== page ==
Birds from Coahuila, Mexico
DISTRIBUTION OF THE KNOWN BREEDING BIRDS OF COAHUILA
Topography and Climate
Coahuila lies in the broad northern end of México, immediately east of the center of the continental mass. The mountains of Coahuila, which are part of the Rocky Mountain-Sierra Madre Oriental Axis, extend in a north-south direction and divide the lower lands into two areas, a larger one, a part of the Central Plateau, to the westward and a smaller one, a part of the Gulf Coastal Plain, to the northeastward. Most of the mountains of Coahuila do not exceed 6000 feet in elevation. A few peaks such as in the Sierra del Carmen, Sierra del Pino, Sierra de la Madera, Sierra Encarnación, and Sierra de Guadalupe, are more than 9000 feet high, and some more than 10,000 feet in elevation occur near the southeastern border of the State in the Sierra Madre Oriental. The Gulf Coastal Plain of northeastern Coahuila ranges from 700 feet to 1800 feet. The desert plains of the Mesa del Norte to the west of the Sierra Madre Oriental Axis are higher, more rugged, and more dissected than those of the Coastal Plain and are marked by scattered desert ranges, buttes, low hills, and knobs.
Most of Coahuila is arid. Rainfall is moderate on the Coastal Plain and is low west of the central mountains. Baker (1956:128-132) and Muller (1947:35-38) give good summary discussions of the topography and climate of Coahuila, and the reader is referred to these for further details.
Baker (1956:132) stated that "the biotic communities of Coahuila might be divided in accordance with the three physiographic areas of the State: the Gulf Coastal Plain, the mountains, and the desert plains of the Mesa del Norte." Goldman and Moore (1945:348-349) listed three biotic provinces in Coahuila: the Chihuahua-Zacatecas Biotic Province, in the western half of the State; the Tamaulipas Biotic Province, in the northeastern part of the State; and the Sierra Madre Oriental Biotic Province, in the southeastern part of the State. Merriam (1898) noted that definable portions of the Lower Sonoran Life-zone, the Upper Sonoran Life-zone, the Transition Life-zone, and the Canadian Life-zone can be distinguished in Coahuila. In my study of the distribution of the avifauna of Coahuila, I found that the three biotic provinces listed by Goldman and Moore (op. cit.) as major headings and Merriam's life-zones as supplements are the most satisfactory divisions.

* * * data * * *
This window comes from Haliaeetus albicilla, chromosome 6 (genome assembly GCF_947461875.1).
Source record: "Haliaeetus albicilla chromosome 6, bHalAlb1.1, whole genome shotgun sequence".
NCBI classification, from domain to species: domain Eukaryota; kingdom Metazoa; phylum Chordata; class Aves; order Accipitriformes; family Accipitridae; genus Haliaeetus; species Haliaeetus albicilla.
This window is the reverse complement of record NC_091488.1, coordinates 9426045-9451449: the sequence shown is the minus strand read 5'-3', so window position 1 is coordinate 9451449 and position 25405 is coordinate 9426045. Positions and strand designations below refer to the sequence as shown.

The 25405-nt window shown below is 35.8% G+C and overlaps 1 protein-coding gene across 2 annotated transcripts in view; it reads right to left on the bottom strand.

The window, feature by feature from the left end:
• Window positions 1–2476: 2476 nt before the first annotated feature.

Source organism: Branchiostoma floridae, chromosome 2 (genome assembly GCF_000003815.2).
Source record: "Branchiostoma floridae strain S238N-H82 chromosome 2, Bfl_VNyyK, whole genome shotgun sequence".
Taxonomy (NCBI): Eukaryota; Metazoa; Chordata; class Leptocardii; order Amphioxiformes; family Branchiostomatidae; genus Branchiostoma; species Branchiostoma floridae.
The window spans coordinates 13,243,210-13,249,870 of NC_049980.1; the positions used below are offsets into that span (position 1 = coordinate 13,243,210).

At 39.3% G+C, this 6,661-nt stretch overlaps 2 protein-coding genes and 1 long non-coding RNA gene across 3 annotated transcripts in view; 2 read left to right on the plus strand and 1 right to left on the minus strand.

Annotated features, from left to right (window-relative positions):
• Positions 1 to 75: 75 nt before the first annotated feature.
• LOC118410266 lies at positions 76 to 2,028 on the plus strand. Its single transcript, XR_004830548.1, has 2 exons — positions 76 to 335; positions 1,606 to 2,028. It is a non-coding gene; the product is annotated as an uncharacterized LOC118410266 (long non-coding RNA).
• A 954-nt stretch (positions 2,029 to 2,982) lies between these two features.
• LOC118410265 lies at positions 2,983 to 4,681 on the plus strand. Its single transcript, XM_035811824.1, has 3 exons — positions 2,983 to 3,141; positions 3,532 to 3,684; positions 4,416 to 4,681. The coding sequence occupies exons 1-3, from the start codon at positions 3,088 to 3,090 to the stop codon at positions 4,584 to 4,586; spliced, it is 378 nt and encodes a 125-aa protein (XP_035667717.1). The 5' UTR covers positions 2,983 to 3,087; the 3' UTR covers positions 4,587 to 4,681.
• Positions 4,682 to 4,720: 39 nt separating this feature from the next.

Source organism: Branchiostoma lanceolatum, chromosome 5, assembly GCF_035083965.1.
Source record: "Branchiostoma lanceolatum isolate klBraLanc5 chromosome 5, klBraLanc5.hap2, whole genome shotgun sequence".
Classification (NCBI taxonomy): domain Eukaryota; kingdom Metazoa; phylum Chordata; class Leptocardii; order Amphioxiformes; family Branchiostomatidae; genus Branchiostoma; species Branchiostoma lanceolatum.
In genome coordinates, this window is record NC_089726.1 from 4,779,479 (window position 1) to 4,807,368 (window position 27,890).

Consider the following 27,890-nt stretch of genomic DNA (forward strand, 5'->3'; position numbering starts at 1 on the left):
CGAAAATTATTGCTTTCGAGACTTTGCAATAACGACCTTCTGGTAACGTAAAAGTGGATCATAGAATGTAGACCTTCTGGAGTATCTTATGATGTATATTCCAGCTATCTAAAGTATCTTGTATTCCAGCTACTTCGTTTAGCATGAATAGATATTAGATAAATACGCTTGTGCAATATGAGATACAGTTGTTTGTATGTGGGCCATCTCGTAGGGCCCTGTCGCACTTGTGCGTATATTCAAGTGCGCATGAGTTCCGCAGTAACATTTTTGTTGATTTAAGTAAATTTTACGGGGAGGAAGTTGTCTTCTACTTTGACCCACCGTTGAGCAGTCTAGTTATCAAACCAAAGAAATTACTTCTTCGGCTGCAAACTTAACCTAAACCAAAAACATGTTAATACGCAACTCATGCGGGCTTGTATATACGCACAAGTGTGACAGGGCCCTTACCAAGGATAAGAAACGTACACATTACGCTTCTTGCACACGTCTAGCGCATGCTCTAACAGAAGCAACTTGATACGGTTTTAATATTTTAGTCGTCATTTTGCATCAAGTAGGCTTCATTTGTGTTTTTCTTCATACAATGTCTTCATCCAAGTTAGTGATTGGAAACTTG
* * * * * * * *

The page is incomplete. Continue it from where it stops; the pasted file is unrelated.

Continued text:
The Tamaulipas Biotic Province.—This province consists of lowland plains and a few isolated ranges of low mountains. The average rainfall is 23 inches (Baker, 1956:130), considerably more than the 10 inches falling in the western part of the State. In the northeastern section of the State, the moderate amount of rain, mesic vegetation, and close proximity to the eastern migration pathway importantly influence the types of birds found.
In Coahuila, the Coastal Plain and the R??o Grande Plain lie in the path of the northernmost trade winds; they account for the more humid eastern slopes of the mountains of the northeastern part of the State (Muller, 1947:38)....